The Practical Application of Industry 4.0

Sept. 18, 2015
In partnership with one of its top distributors, Bosch Rexroth held an open house to help customers get a better handle on its vision of the Smart Factory.

With industry terms being bandied about like Internet of Things (IoT) and Industry 4.0, it might not always be easy to get a handle on what they really mean for manufacturing. In an effort to show its customers the practical application of Industry 4.0, Bosch Rexroth and distributor Morrell Group put together a show this week at Morrell’s facilities in Auburn Hills, Mich., to not only explain the products and capabilities that have an impact on these advances, but also give them a chance to see everything up close.

With a theme of “Smart Factory Is Now,” Rexroth and Morrell wanted to be able to demonstrate the realities of what IoT capabilities really mean in a manufacturing environment—how the merging of information technology (IT) and operation technology (OT) can benefit production.

“I think we know now that both of those groups benefit when they work together well, and that’s what the Smart Factory is,” said Scott Hibbard, vice president of technology—factory automation for Bosch Rexroth Americas, during a press preview the day before the Automation Open House. The Smart Factory is not a new concept, he added, “but the definition of Smart Factory is changing, and changing quickly.”

The Smart Factory should be smart in many ways, Hibbard noted. It should make optimal use of all resources; it should be environmentally smart, and not just to meet codes or regulations; quality should be ensured upfront rather than enforced later through corrective action; it should be predictive, providing continuous improvement; and it needs to communicate information in real time.

Bosch Rexroth was recognized earlier this year with an award for its Industry 4.0 assembly line that integrates human, machine and product to economically manufacture customized products. Demonstrating the concept at Morrell’s facilities, Bosch showed the ease of making customized products—memory sticks or flashlights in a variety of colors, in this case—on a single machine. The separate stations on the machine operate autonomously, communicating with each other to carry out the manufacturing operation.

Bosch pairs its motion logic system IndraMotion MLC with the business rules management components of Bosch Software Innovations’ IoT Suite to combine machine events and IT processes using rules and services. The user can create models for the required rules using intuitive graphic tools and then port the models to the controller. The rules run alongside the PLC program directly on the controller. Then machine data can be analyzed during production to generate decisions such as automatic material supply or machine optimization.

The system is highly flexible, letting the user change existing rules at any time, create a model for new rules and transfer these onto the controller even during operation. This enables individual adjustments to be made dynamically, without making machine program changes.

A key to making this all work is the Open Core Engineering (OCE) capability that the MLCs have. OCE supports a broad range of protocols and programming languages to make it easier for controls and drives to bridge the gap between PLC-based automation and the IT world.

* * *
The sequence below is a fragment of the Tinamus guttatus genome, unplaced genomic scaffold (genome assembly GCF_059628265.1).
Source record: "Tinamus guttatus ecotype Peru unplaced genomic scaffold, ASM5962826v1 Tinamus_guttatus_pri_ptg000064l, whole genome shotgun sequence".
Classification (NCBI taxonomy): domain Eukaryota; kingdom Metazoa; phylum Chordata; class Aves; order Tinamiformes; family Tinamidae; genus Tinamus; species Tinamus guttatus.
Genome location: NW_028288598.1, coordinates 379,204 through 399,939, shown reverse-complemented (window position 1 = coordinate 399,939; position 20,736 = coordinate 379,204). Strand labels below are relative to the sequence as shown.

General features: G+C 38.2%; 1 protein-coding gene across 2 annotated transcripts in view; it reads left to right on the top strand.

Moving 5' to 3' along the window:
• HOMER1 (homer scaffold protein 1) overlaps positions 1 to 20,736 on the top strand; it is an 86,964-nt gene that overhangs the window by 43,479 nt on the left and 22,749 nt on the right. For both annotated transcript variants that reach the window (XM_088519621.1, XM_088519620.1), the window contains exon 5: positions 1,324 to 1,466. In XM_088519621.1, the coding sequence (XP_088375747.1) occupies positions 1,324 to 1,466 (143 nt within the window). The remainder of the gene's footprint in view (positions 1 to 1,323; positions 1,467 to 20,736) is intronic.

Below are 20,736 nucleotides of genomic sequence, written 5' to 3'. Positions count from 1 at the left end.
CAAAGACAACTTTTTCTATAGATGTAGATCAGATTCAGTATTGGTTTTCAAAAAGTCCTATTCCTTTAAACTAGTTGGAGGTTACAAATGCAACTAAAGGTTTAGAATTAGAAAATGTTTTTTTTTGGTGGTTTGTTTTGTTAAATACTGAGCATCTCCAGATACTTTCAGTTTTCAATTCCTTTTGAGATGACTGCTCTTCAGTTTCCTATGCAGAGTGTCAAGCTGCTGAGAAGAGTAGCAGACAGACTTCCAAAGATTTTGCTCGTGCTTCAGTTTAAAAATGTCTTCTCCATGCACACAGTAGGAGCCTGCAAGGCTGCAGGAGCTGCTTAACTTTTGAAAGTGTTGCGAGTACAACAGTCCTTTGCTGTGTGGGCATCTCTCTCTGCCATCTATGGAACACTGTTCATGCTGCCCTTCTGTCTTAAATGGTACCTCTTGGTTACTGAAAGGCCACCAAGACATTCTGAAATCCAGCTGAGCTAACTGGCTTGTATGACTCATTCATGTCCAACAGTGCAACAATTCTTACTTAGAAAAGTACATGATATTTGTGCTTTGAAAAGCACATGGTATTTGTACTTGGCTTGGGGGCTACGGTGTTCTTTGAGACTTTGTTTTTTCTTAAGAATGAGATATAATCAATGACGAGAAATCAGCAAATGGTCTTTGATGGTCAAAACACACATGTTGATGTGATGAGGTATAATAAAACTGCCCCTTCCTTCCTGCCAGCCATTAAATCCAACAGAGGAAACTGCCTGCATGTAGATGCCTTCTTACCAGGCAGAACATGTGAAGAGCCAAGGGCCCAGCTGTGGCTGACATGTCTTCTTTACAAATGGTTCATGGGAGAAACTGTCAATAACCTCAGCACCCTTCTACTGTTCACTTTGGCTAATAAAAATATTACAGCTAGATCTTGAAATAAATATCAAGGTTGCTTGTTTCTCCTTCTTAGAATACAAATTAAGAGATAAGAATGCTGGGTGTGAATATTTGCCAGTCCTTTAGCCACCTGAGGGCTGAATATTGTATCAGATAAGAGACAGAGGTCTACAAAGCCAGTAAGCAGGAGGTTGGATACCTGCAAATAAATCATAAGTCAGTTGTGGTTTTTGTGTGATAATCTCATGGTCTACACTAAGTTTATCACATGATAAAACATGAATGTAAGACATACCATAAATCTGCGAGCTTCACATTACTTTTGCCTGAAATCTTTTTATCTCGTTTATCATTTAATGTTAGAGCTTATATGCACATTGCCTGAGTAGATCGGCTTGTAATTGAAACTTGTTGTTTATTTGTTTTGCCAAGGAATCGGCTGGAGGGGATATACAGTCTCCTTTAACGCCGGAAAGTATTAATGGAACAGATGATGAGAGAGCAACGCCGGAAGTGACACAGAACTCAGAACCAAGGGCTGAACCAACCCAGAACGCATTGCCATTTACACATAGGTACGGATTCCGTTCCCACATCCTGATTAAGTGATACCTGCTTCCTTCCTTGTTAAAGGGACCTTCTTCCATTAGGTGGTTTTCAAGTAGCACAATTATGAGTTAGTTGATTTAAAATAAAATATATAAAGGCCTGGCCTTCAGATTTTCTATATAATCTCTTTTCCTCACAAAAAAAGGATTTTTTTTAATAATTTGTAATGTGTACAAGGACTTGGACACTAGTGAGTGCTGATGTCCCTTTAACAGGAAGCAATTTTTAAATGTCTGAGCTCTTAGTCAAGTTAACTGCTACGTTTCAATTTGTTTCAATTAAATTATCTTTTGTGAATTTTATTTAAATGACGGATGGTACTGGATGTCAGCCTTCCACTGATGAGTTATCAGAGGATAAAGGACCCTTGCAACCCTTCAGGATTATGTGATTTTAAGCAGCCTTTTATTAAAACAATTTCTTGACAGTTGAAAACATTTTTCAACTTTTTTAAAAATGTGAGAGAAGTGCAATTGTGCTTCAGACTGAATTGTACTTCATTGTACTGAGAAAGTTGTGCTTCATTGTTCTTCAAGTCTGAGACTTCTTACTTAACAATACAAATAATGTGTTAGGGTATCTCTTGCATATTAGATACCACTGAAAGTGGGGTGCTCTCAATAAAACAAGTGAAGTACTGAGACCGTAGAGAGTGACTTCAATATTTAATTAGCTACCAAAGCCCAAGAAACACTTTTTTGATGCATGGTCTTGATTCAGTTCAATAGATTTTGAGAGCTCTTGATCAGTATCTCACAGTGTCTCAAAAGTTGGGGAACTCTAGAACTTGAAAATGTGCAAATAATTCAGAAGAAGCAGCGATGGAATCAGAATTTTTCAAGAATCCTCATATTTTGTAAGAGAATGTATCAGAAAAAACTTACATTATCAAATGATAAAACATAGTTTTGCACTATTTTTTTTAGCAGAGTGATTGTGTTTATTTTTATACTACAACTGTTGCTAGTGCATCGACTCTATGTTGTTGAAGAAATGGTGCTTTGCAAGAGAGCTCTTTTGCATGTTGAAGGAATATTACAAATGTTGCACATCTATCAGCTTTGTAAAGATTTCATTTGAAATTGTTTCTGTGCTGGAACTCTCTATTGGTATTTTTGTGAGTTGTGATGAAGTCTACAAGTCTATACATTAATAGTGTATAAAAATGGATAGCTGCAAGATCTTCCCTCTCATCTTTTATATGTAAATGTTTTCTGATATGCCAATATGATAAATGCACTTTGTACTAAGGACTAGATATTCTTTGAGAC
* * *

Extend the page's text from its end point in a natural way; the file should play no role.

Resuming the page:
As part of a much larger initiative within the company, “Rexroth has developed libraries to support many different data environments,” Hibbard said, making reference to the poor computer science grad who starts his new job in manufacturing only to be told he has to program in a language he hasn’t learned. “Why not let the guy who’s gone to school to learn how to manipulate data program it in the language he’s learned it in?” he asked.

A recently announced partnership with National Instruments (NI) uses the Open Core Interface in a LabView programming environment without having to write PLC code. “Even motion can be conducted directly from there,” Hibbard added.

“What Open Core Engineering offers, it opens up the manufacturing world to a whole new series of programmers,” Hibbard said during a panel discussion. With OCE tools, he added, “kids are spinning motor shafts in minutes. Now small companies can do it too. What does this mean for the future?”

Looking to the future for customers big and small, Bosch Rexroth and Morrell Group are trying to cut past the hype surrounding IoT, Industry 4.0, Smart Factory, what have you. “Everybody’s heard about something different. A lot of those terms all get mixed into one little blending pot,” said Mark Majewski, vice president of automation and defense sales for Morrell. “Our job is to educate the people about what’s available today and what might be available in the future, and more where it’s useful.”

Just collecting data isn’t useful. “Ten years ago, everybody wanted more and more diagnostics,” Majewski said. “The reality is, what did they ever do with it? We were giving them all this information, and they didn’t know what to do with it. How do you take this information and be able to do something useful with it?”

Bosch is trying to drive customers away from scheduled maintenance checks, Hibbard said. “Certainly, you don’t want to wait until something breaks. Our part of that is to develop that data,” he said. “Twenty to 30 years ago in this town, people were saying we need to collect all the information we can off the machine. After that, we’ll figure out how to analyze it. Somewhere along the line, people lost interest and changed channels. We took that same idea and moved it down into the devices.”

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